From this data comparison, it seems as if pH levels greater than pH 8 and less than pH 8 result in a decrease in net production but the rates of decline in net production are greater as pH becomes more alkaline and less when pH becomes more acidic. This is corroborated by the equation derived from the trend shown in the pH levels’ effect on the ∆ percent DO saturation, as a quadratic equation: -0.1857x2 + 2.8114x - 10.854. Moreover, the phytoplankton that experienced a pH closer to the natural or optimal pH of pH 8 became more productive as the optimal pH allowed for the phytoplankton to maintain homeostasis and grow at faster rates (meaning increased gross production and thus increased net production relative to the other pH values). When looking at the R2 (the correlation coefficient) values for the correlations between the trend graph and the data points, there seems to be a lower correlation (R2 = 0.9055) for the graph showing pH levels vs. ∆DO concentration than the correlation for trend and data points in graph showing pH levels vs. ∆ percent DO saturation (R2 = 0.9144). This may be because the change in percent DO saturation takes into account the temperature of the environment and its effect on the amount of dissolved oxygen able to be saturated into the solution (as given by the nomograph). Thus the pH 7 and 9 values that resulted in a higher ∆ DO concentration than that of pH 8, when converted to a ∆ percent DO saturation (thus taking into account temperature), were actually lower in ∆ percent DO saturation than ∆ percent DO saturation of Chlorella pyrenoidosa in pH 8 solution. In addition, the hypothesis that the optimal pH was 8 was rejected as the interpolated maximum according to the general trend was between pH 7 and pH 8. Moreover, the standard deviation helps in understanding that the relative variation in DO readings for each pH reading with respect to the mean (that is, 0.59 +/- 0.1 for pH 6 and then under or about 0.2 +/- for other pH values) portrays a large amount of variation. Thus the trend, although useful in its general understanding, may not as accurate to go by the equation (so we may not have enough information to reject or support the hypothesis in that the optimal pH would be 8). Thus the Chlorella pyrenoidosa samples in the control (at pH 8) group had the solution within the pH tolerance, in this case the optimum pH, to produce much more rapid growth and more net production than experimental groups that deviated from the optimal pH, so not all of them had conditions to support a healthy plant growth.
Limitations and Weaknesses of Experimental Design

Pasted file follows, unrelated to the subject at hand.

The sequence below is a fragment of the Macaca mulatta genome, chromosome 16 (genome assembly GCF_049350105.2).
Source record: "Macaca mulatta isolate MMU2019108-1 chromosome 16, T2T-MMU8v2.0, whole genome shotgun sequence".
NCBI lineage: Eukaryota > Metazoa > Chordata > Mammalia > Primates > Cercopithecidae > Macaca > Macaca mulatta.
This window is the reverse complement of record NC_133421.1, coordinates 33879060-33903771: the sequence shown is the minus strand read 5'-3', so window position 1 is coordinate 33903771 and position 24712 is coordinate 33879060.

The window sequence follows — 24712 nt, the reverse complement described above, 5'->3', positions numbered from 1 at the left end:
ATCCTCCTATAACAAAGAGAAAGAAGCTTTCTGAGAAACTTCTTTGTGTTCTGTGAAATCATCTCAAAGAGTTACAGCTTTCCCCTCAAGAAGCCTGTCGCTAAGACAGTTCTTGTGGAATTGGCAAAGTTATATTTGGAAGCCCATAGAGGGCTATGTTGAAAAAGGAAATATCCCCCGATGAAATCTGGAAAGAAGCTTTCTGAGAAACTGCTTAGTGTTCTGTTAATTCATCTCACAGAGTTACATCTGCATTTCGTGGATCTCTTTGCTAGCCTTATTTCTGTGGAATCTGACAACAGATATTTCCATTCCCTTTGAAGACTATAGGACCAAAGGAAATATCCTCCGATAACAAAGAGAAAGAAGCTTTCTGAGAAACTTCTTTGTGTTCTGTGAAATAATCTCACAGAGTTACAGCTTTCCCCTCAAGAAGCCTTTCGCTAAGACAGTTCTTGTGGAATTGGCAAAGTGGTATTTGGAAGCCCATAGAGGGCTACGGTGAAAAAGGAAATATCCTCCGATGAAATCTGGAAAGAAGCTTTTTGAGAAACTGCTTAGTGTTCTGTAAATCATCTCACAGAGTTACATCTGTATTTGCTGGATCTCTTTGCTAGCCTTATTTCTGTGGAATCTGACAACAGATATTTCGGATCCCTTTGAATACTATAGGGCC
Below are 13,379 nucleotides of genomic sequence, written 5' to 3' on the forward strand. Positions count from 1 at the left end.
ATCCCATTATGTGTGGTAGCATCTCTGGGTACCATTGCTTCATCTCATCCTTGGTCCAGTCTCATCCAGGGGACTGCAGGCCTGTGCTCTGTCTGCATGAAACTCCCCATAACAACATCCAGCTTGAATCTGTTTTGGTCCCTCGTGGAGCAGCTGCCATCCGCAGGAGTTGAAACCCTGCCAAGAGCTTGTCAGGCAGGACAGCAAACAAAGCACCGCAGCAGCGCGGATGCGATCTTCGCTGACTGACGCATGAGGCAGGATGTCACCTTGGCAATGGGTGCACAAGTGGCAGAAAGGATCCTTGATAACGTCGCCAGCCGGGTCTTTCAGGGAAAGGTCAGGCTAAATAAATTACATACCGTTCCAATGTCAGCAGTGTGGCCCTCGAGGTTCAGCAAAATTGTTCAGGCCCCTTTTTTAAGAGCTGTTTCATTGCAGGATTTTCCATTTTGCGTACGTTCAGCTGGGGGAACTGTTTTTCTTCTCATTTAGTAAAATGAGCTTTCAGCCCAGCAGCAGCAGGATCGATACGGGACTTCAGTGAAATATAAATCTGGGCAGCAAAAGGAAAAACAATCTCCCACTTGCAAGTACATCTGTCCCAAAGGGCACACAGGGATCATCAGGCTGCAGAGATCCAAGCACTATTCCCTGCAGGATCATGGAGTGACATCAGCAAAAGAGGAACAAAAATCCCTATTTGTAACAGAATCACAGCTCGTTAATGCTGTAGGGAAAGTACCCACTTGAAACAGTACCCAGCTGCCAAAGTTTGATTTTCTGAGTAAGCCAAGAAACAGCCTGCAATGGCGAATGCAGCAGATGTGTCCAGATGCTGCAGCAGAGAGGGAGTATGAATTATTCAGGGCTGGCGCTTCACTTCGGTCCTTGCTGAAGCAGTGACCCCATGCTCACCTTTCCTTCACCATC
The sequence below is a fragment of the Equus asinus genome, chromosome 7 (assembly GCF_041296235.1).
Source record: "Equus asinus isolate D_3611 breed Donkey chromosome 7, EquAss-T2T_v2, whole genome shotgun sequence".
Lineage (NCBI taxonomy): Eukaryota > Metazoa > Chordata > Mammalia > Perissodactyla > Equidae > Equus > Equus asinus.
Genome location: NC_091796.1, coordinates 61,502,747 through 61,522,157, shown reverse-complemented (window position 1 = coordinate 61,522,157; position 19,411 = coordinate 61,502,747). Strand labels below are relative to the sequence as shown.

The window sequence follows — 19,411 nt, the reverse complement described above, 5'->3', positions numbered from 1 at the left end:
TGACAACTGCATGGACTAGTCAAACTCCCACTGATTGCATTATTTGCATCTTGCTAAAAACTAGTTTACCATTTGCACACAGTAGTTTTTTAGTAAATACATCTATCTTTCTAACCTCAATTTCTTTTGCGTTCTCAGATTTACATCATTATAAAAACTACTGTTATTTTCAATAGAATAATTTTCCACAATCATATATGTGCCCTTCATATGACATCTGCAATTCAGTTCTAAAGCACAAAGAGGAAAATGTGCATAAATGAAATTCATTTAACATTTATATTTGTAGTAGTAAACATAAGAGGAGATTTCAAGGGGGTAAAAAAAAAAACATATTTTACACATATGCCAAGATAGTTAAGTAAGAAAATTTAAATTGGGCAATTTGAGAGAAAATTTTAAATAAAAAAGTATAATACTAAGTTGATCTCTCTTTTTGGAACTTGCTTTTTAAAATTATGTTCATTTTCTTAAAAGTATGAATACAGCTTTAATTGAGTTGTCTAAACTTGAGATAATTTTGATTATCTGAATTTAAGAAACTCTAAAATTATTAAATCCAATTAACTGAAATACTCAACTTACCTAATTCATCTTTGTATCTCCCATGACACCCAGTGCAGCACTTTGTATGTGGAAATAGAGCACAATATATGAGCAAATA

Data involving the change in percent DO saturation (derived from the change in DO concentration) seem to correlate best with the net production. Though the hypothesis that larger change in pH from the pH optimum result in the loss of net production can be corroborated based on the results of this experiment, the question cannot still be answered for many questions still remain. For example, in order to fully answer the question of what effects does pH have on the net production of Chlorella pyrenoidosa, one may need to understand a trend over a larger pH scale (say, from pH 0 to pH 16). Since this experiment used pH values only about +/- 2 on the pH scale from pH 8, more data from a more diverse range of pH values (pH values of solutions containing Chlorella pyrenoidosa) will be needed to better support the hypothesis.
Moreover, the different colors of the buffers used (pH 10 buffer, for example, was a light blue color while pH 7 buffer was a light green) may have impacted the light frequency as all colors except for green for pH 7 and blue for pH 10 were absorbed in those situations, while all wavelengths of light were absorbed in the other solutions (which were clear). The effect may have been that Chlorella pyrenoidosa in the pH 7 buffer would be more productive than if they were put in a clear solution as now the wavelength of light was selected to yield a more direct accessibility to red and blue-violet light, resulting in an uncontrolled higher productivity for pH 7 buffer. Blue color in the pH 10 would have selected out the wavelength of light that were not blue-violet, reducing the chances for productivity in that wavelength of light, which resulted in an uncontrolled lower productivity (thus lower net production) for Chlorella pyrenoidosa in pH 10 buffer solution. Thus color differences among the solutions with Chlorella pyrenoidosa may thus be a confounding factor in understanding fully the impact of pH level on the net production in Chlorella pyrenoidosa. Thus using buffers that are clear (colorless) may eradicate this confounding variable and help fully understand the effect of pH level on the net production.